Course Description: This course is a study of the nature of business activity in relation to the economic society, including how a business is owned, organized, managed, and controlled.

Exemption Competencies: Students should be ale to perform the following:

  1. Recognize the distinguishing features of differing business systems.
  2. Recognize the degrees of business competition.
  3. Explain how a free market economy works.
  4. Discuss the ethical issues of business ownership.
  5. Differentiate varying forms of business enterprise.
  6. Explain the importance of small business in America.
  7. Explain the functions of management.
  8. Identify leadership styles and techniques.
  9. Identify a variety of organizational structures.
  10. Recall organizational concepts. >li>Outline the process that converts resources into products.
  11. Describe techniques for motivating people.
  12. List the steps in human resources management.
  13. Discuss the pros and cons of unions.
  14. Explain how companies market their products.
  15. Explain the marketing mix; product, price, distribution, and promotion.
  16. Define the information needs of a company and how to meet those needs through computing and accounting.
  17. List and discuss ways a business can raise and manage its financial resources.
  18. Discuss the role of the government in managing the nation's money supply.
  19. Discuss effective credit management.
  20. Explain financial management concepts.
  21. Demonstrate familiarity with securities markets.
  22. Select risk management techniques and insurance.
  23. Apply legal principles to the operation of a business.
  24. List ways government can help or hinder business.
  25. Apply the tax laws to business operations.
  26. Recognize the growing importance of international trade.

Exam Requirements: Students will take an objective written examination covering the Exemption Competencies described above. Students must receive a minimum score of 70 to pass.

Materials to bring: Pencil

Approximate length of exam: 2 hours

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BUS 121 - Business Law I    3.0 Credits

Course Description: The course is a study of legal procedures, law and society, classifications and systems of law, the tribunals administering justice and their actions, contracts, sales transfer of titles, rights and duties of the parties, conditions, and warranties.

Exemption Competencies: Students should be able to:

  1. Explain the general meaning of the term law.
  2. Describe the origins and importance of the common law tradition.
  3. Identify the four major sources of American law.
  4. Identify the constitutional basis for the regulatory power of the federal government.
  5. Summarize the fundamental rights protected by the First Amendment.
  6. State the purpose of tort law.
  7. Identify some intentional torts against persons and property.
  8. Name the four elements of negligence.
  9. Define strict liability, and list some circumstances in which it will be applied.
  10. Summarize the laws protecting trademarks, patents, and copyrights.
  11. Explain the difference between criminal offences and other types of wrongful conduct.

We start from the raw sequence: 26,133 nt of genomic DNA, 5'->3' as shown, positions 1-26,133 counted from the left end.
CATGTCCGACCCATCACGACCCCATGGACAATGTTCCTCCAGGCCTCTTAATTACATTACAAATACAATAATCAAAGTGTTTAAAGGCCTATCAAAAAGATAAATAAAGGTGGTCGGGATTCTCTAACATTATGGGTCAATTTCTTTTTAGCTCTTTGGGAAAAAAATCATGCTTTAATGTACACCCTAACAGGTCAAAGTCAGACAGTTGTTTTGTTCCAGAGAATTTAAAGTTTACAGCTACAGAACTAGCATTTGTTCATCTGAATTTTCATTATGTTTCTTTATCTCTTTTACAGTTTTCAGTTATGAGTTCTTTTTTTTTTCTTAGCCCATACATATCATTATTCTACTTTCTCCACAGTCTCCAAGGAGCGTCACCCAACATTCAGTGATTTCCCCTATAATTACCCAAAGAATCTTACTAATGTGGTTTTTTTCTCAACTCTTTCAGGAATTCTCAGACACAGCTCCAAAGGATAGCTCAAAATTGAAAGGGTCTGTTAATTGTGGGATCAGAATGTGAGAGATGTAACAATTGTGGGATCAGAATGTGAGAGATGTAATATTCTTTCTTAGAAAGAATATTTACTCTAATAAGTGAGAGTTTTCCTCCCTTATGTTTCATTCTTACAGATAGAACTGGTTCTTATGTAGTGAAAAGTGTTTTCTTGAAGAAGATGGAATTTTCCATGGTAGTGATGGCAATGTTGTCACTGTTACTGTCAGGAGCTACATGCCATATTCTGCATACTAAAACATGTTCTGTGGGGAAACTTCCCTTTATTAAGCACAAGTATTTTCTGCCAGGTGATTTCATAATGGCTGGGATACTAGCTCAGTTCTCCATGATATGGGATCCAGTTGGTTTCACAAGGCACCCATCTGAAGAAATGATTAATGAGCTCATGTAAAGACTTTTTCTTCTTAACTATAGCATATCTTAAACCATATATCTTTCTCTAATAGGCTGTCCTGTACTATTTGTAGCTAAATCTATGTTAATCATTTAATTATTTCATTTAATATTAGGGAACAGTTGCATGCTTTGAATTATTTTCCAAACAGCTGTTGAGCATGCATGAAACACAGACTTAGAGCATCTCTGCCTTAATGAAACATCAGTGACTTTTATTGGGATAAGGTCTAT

12. Indicate the essential elements of criminal liability.
  13. Describe the constitutional safeguards that protect the rights of persons accused of crimes.
  14. Identify and define the crimes that affect business.
  15. Summarize the defenses to criminal liability.
  16. Define the term contract, and list the basic elements that are required for contract formation.
  17. Identify the various types of contracts.
  18. State the requirements of an offer.
  19. Describe how an offer can be accepted.
  20. List and define the elements of consideration.
  21. Explain the contractual rights and obligations of minors.
  22. Indicate how intoxication affects contractual liability.
  23. Discuss why certain types of contracts and clauses are contrary to public policy.
  24. Describe fraudulent misrepresentation and its elements.
  25. Identify the types of contracts that must be in writing to be enforceable.
  26. Identify noncontracting parties who have rights under a contract.
  27. Discuss assignments of contract rights, and describe what rights can or cannot be assigned.
  28. Differentiate between complete and substantial performance of a contract, and indicate when a breach of contract occurs.
  29. Define the different types of damages that may be obtainable on the breach of a contract.
  30. List the equitable remedies that may be granted by courts, and indicate when they will be granted.
  31. Discuss the scope of the UCC’s Article 2 (on sales of goods) and Article 2A (on leases of goods).
  32. Indicate the ways in which the UCC changes the common law of contracts with respect to contract formation.
  33. Identify some rules that apply only to contracts between merchants.
  34. Define various contract terms that help to determine when the risk of loss passes from a seller or lessor to a buyer or lessee.
  35. Indicate when each party to a sale or lease contract has an insurable interest in the goods.
  36. Outline the performance obligations of sellers and lessors under the UCC.
  37. State the perfect tender rule, and identify and discuss its exceptions.
  38. Describe the performance obligations of buyers and lessees under the UCC.
  39. Point out the options available in the event that one of the parties to a sales or lease contract repudiates the contract prior to the time for performance.
  40. List and discuss the remedies available to the nonbreaching party when a sales or lease contract is breached.

Exam Requirements: Students will take a comprehensive test consisting of multiple choice questions and scenarios which require students to analyze information, apply knowledge of business, and respond in complete sentences to questions about the scenarios. Students must receive a minimum score of 70 to pass.

Materials to bring: Pencil

Approximate length of exam: 2 hours